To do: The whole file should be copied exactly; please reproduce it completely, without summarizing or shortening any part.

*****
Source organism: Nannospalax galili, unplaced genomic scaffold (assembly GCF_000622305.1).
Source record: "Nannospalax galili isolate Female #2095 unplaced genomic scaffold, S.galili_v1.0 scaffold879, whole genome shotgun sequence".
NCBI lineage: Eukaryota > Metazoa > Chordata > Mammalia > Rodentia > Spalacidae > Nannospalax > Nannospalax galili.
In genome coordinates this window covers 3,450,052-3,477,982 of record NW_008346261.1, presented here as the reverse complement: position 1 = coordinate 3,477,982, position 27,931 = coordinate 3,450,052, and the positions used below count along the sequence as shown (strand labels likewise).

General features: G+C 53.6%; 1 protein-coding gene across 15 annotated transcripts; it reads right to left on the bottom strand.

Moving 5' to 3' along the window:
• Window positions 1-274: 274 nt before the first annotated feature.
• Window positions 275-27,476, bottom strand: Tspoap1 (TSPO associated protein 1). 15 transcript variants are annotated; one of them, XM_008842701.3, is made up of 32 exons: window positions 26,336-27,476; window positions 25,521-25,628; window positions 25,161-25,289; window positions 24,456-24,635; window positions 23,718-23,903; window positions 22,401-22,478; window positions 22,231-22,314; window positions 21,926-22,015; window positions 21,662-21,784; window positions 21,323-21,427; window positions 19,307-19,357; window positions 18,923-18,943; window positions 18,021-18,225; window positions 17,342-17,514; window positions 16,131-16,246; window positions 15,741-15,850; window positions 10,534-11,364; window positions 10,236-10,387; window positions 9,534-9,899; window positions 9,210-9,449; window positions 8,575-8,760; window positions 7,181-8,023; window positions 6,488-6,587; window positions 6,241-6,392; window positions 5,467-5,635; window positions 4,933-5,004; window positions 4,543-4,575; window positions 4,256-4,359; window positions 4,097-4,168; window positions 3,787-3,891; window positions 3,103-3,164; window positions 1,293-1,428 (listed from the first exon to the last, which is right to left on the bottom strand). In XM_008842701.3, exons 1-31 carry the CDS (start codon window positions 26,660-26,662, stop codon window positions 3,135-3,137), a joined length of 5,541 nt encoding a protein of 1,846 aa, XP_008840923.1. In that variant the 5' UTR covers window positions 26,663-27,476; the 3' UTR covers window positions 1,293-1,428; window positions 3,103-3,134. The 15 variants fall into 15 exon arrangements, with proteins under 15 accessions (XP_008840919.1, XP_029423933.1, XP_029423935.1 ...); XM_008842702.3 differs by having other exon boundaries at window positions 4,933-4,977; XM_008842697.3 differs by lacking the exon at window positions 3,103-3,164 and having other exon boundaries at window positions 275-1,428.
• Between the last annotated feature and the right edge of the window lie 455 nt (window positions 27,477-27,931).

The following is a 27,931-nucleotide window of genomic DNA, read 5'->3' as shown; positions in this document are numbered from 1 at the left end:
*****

Source organism: Nannospalax galili, unplaced genomic scaffold (assembly GCF_000622305.1).
Source record: "Nannospalax galili isolate Female #2095 unplaced genomic scaffold, S.galili_v1.0 scaffold879, whole genome shotgun sequence".
NCBI lineage: Eukaryota > Metazoa > Chordata > Mammalia > Rodentia > Spalacidae > Nannospalax > Nannospalax galili.
In genome coordinates this window covers 3,450,052-3,477,982 of record NW_008346261.1, presented here as the reverse complement: position 1 = coordinate 3,477,982, position 27,931 = coordinate 3,450,052, and the positions used below count along the sequence as shown (strand labels likewise).

General features: G+C 53.6%; 1 protein-coding gene across 15 annotated transcripts; it reads right to left on the bottom strand.

Moving 5' to 3' along the window:
• Window positions 1-274: 274 nt before the first annotated feature.
• Window positions 275-27,476, bottom strand: Tspoap1 (TSPO associated protein 1). 15 transcript variants are annotated; one of them, XM_008842701.3, is made up of 32 exons: window positions 26,336-27,476; window positions 25,521-25,628; window positions 25,161-25,289; window positions 24,456-24,635; window positions 23,718-23,903; window positions 22,401-22,478; window positions 22,231-22,314; window positions 21,926-22,015; window positions 21,662-21,784; window positions 21,323-21,427; window positions 19,307-19,357; window positions 18,923-18,943; window positions 18,021-18,225; window positions 17,342-17,514; window positions 16,131-16,246; window positions 15,741-15,850; window positions 10,534-11,364; window positions 10,236-10,387; window positions 9,534-9,899; window positions 9,210-9,449; window positions 8,575-8,760; window positions 7,181-8,023; window positions 6,488-6,587; window positions 6,241-6,392; window positions 5,467-5,635; window positions 4,933-5,004; window positions 4,543-4,575; window positions 4,256-4,359; window positions 4,097-4,168; window positions 3,787-3,891; window positions 3,103-3,164; window positions 1,293-1,428 (listed from the first exon to the last, which is right to left on the bottom strand). In XM_008842701.3, exons 1-31 carry the CDS (start codon window positions 26,660-26,662, stop codon window positions 3,135-3,137), a joined length of 5,541 nt encoding a protein of 1,846 aa, XP_008840923.1. In that variant the 5' UTR covers window positions 26,663-27,476; the 3' UTR covers window positions 1,293-1,428; window positions 3,103-3,134. The 15 variants fall into 15 exon arrangements, with proteins under 15 accessions (XP_008840919.1, XP_029423933.1, XP_029423935.1 ...); XM_008842702.3 differs by having other exon boundaries at window positions 4,933-4,977; XM_008842697.3 differs by lacking the exon at window positions 3,103-3,164 and having other exon boundaries at window positions 275-1,428.
• Between the last annotated feature and the right edge of the window lie 455 nt (window positions 27,477-27,931).

The following is a 27,931-nucleotide window of genomic DNA, read 5'->3' as shown; positions in this document are numbered from 1 at the left end: